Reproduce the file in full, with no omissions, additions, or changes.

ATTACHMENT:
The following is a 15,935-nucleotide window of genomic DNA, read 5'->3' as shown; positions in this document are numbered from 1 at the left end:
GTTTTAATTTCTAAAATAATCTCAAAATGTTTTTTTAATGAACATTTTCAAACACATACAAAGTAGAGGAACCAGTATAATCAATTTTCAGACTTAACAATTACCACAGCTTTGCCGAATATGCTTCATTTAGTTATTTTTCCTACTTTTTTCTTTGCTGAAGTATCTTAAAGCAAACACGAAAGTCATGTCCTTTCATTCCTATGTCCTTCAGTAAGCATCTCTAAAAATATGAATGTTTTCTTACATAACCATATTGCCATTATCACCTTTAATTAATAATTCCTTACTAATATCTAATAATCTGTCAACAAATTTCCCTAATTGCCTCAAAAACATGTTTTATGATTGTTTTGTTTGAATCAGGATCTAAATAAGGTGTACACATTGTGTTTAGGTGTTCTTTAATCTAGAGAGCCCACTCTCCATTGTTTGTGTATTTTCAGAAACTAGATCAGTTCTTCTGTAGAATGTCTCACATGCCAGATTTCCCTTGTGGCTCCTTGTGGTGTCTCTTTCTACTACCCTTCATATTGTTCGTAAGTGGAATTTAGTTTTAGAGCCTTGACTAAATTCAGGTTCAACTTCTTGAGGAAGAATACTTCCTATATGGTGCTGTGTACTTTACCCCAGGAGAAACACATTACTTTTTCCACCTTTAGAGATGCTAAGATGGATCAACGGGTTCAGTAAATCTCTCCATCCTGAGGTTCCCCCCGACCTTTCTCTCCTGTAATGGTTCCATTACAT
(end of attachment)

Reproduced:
The following is a 15,935-nucleotide window of genomic DNA, read 5'->3' as shown; positions in this document are numbered from 1 at the left end:
GTTTTAATTTCTAAAATAATCTCAAAATGTTTTTTTAATGAACATTTTCAAACACATACAAAGTAGAGGAACCAGTATAATCAATTTTCAGACTTAACAATTACCACAGCTTTGCCGAATATGCTTCATTTAGTTATTTTTCCTACTTTTTTCTTTGCTGAAGTATCTTAAAGCAAACACGAAAGTCATGTCCTTTCATTCCTATGTCCTTCAGTAAGCATCTCTAAAAATATGAATGTTTTCTTACATAACCATATTGCCATTATCACCTTTAATTAATAATTCCTTACTAATATCTAATAATCTGTCAACAAATTTCCCTAATTGCCTCAAAAACATGTTTTATGATTGTTTTGTTTGAATCAGGATCTAAATAAGGTGTACACATTGTGTTTAGGTGTTCTTTAATCTAGAGAGCCCACTCTCCATTGTTTGTGTATTTTCAGAAACTAGATCAGTTCTTCTGTAGAATGTCTCACATGCCAGATTTCCCTTGTGGCTCCTTGTGGTGTCTCTTTCTACTACCCTTCATATTGTTCGTAAGTGGAATTTAGTTTTAGAGCCTTGACTAAATTCAGGTTCAACTTCTTGAGGAAGAATACTTCCTATATGGTGCTGTGTACTTTACCCCAGGAGAAACACATTACTTTTTCCACCTTTAGAGATGCTAAGATGGATCAACGGGTTCAGTAAATCTCTCCATCCTGAGGTTCCCCCCGACCTTTCTCTCCTGTAATGGTTCCATTACAT